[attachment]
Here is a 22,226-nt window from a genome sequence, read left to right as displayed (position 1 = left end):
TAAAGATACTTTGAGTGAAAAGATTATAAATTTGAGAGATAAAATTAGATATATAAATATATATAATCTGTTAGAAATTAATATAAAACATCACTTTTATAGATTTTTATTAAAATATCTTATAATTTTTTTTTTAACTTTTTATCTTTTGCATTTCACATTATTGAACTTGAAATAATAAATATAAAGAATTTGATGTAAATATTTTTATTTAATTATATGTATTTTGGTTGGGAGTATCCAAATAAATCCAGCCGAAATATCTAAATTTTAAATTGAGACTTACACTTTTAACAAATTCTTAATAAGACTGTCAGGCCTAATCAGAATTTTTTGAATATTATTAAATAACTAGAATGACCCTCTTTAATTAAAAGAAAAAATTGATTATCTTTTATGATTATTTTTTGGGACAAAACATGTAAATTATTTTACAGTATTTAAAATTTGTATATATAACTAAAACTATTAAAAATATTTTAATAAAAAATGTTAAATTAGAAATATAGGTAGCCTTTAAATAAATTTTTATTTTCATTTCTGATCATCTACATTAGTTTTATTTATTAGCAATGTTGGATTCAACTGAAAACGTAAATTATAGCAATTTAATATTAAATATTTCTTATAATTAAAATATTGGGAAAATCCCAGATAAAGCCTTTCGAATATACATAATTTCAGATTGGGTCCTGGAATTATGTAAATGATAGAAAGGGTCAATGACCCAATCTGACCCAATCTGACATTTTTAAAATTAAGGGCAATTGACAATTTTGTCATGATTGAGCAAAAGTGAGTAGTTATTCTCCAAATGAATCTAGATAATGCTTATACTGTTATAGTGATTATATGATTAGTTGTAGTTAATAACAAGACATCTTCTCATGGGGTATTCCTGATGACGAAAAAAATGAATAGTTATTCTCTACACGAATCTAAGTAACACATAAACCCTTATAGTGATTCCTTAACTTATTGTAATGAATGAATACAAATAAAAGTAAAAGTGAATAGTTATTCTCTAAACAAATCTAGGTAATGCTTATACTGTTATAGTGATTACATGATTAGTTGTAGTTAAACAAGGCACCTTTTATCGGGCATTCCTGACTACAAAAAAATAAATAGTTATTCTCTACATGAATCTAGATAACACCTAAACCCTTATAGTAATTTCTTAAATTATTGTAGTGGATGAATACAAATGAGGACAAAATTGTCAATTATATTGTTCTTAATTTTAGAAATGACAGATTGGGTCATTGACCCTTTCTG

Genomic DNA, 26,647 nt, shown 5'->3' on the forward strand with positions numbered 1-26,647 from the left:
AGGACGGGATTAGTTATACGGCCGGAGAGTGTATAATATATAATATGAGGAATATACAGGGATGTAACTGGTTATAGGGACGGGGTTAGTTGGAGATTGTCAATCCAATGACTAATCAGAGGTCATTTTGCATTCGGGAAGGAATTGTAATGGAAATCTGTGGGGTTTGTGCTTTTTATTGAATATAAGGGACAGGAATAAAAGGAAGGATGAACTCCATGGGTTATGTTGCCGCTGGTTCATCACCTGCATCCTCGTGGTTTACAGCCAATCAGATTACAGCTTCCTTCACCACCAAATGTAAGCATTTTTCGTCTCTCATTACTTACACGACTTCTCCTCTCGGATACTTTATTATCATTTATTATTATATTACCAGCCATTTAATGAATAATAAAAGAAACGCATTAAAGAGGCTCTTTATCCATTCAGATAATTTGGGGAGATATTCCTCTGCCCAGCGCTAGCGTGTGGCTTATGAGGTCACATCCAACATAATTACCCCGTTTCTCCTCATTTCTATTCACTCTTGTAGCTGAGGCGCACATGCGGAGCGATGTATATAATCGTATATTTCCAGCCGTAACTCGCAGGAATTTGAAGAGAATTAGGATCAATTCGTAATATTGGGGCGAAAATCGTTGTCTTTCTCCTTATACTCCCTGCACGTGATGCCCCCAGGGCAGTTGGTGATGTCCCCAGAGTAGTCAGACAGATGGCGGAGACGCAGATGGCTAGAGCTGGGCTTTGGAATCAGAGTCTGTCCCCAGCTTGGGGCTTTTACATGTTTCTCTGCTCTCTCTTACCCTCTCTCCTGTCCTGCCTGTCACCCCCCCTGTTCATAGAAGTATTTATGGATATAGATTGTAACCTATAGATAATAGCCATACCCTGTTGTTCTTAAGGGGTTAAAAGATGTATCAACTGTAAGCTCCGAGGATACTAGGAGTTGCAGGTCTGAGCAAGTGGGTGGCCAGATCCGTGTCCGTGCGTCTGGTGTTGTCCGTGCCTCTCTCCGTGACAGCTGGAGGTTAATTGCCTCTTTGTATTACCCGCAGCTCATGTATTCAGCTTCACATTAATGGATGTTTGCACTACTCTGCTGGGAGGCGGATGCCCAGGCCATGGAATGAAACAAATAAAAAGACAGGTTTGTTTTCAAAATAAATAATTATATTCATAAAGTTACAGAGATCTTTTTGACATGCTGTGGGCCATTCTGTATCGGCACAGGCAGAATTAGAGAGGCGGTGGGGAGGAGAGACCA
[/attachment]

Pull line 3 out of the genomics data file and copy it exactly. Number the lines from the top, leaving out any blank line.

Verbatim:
Genomic DNA, 26,647 nt, shown 5'->3' on the forward strand with positions numbered 1-26,647 from the left: